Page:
Let Strategy, Not Fear, Be Your Guide

Like usual, there’s no shortage of things to worry about when it comes to your investments.

Bernanke Comments Spark Fear

Recently, former Federal Reserve Chairman Ben Bernanke was quoted as saying 2018’s fiscal stimulus, in the form of increased government spending and tax cuts, comes at “the very wrong moment.” After soaring in 2018 and ’19, Bernanke believes, the U.S. economy in 2020, like “Wile E. Coyote is going to go off the cliff…”

Meanwhile, it’s been nearly a decade since the Great Recession — a period remembered for its gut-wrenching stock market decline. That means we’re in the midst of a nine-year bull market. Investor sentiment has improved dramatically and investors are now more likely to complain about their portfolio not growing fast enough.

Instead of worrying about what’s coming next, stay focused on your long-term investment strategy and don’t allow the fear of loss, or being left behind, dissuade you from that strategy.

The past decade reminded us how difficult it is to predict short-term changes in market direction. If you predicted the market swoon 10 years ago or saw the current bull market in U.S. tech stocks coming, you certainly don’t need my advice. But if you’re like the rest of us mortals, the best approach is a long-term investment strategy you can follow during the unpredictable market environments that lie ahead.


The most important strategy for successful long-term investing is diversification. The primary goal of diversification is to control the amount of risk in your portfolio. Because major shifts in markets are impossible to predict consistently, do what the pros do and diversify your portfolio to allow for investment in risk assets, yet help defend against major losses in any one asset class.

A portfolio is diversified when it contains assets from different asset classes that have different economic drivers of return.


Bonds have the lowest expected long-term rate of return, but perform well during difficult and uncertain economic times.

Inflation-sensitive assets

Inflation-sensitive assets perform well during periods of rising rates and inflation and include categories such as commodities, TIPS bonds and real estate.


Stocks have the highest long-term expected rate of return. They generally perform well during times of economic prosperity but as a group are the most volatile.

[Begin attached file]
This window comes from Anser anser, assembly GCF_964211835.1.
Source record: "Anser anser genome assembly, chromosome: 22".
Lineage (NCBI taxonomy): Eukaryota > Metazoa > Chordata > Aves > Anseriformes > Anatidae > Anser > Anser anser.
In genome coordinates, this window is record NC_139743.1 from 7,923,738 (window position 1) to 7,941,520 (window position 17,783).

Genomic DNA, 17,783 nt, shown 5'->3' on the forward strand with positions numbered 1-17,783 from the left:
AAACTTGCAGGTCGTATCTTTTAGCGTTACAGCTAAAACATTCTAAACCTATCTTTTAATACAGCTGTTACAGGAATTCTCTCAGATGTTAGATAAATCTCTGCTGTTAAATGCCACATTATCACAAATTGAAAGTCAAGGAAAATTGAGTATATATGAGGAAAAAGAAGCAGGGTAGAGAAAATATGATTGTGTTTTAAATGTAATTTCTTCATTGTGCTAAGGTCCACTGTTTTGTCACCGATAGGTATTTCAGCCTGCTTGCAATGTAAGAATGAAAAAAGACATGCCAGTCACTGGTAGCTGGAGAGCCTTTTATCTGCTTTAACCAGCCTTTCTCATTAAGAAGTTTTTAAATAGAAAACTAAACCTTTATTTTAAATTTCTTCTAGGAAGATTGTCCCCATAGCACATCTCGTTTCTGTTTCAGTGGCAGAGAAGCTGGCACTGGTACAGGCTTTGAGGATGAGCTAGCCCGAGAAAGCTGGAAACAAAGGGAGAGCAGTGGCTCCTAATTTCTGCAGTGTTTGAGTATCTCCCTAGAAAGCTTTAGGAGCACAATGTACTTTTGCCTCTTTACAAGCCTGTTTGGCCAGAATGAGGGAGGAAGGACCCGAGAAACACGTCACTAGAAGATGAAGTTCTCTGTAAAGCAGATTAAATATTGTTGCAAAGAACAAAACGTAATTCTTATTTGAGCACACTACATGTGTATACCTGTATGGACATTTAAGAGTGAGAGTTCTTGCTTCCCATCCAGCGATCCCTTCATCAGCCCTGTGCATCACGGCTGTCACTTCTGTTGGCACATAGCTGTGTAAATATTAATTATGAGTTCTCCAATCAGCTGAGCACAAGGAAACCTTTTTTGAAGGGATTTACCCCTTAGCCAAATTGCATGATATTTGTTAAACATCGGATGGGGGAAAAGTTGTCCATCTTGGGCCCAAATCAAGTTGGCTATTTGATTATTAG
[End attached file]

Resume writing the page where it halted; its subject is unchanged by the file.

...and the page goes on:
Your allocation among these three categories is a function of your personal risk tolerance, time horizon and rate of return goals.


The second important strategy of successful long-term investing is rebalancing. This strategy is premised on the concept of “mean reversion” —  that which goes up tends to come down, and that which goes down tends to come back up. In other words, it’s a strategy that forces you to buy low and sell high.

If your portfolio has prospered in the current bull market, there’s a good chance it has become overweight with U.S. stocks due to their recent strong performance. If that’s the case, have the discipline to rebalance your portfolio, taking some of your recent stock gains and moving them into the areas of your portfolio that have underperformed.

For example, if you originally set your portfolio to be invested 60 percent in stocks and 40 percent in bonds, and after a long bull market your portfolio shifted to 75 percent stocks and 25 percent bonds, rebalancing requires you to sell enough of your stock fund holdings and buy enough of your bond fund holdings to bring your portfolio back to its original 60/40 mix.

Generally, you want to rebalance when your portfolio allocations get more than 10 percent out of balance from your original target weight. Studies have shown rebalancing too frequently, however, is not optimal; I recommend auto-rebalancing not more than once every two to three years.

Above all, following a disciplined strategy of a properly diversified portfolio with periodic rebalancing will help you resist the urge to “chase the hot dot” or to bail out the next time the markets experience a sharp sell-off.

Focus on your Long-Term Investment Strategy

Some are worried about not keeping up with their colleague’s tech-heavy portfolio and being left behind, while others are convinced that Bernanke is right, and the economy is about to plunge off a cliff.

No one knows what the future holds, and using your retirement savings to wager on the market’s near-term direction is a fool’s errand. Now is a good time to reevaluate your long-term investment strategy, and check to be sure you’re properly diversified to protect against the next major swing in the market.


This column originally appeared in the Journal Sentinel. The material provided is for informational purposes only. Neither the information nor any opinion expressed constitutes a solicitation for the purchase or sale of any security. Francis Investment Counsel does not offer personal tax or legal advice.

Print here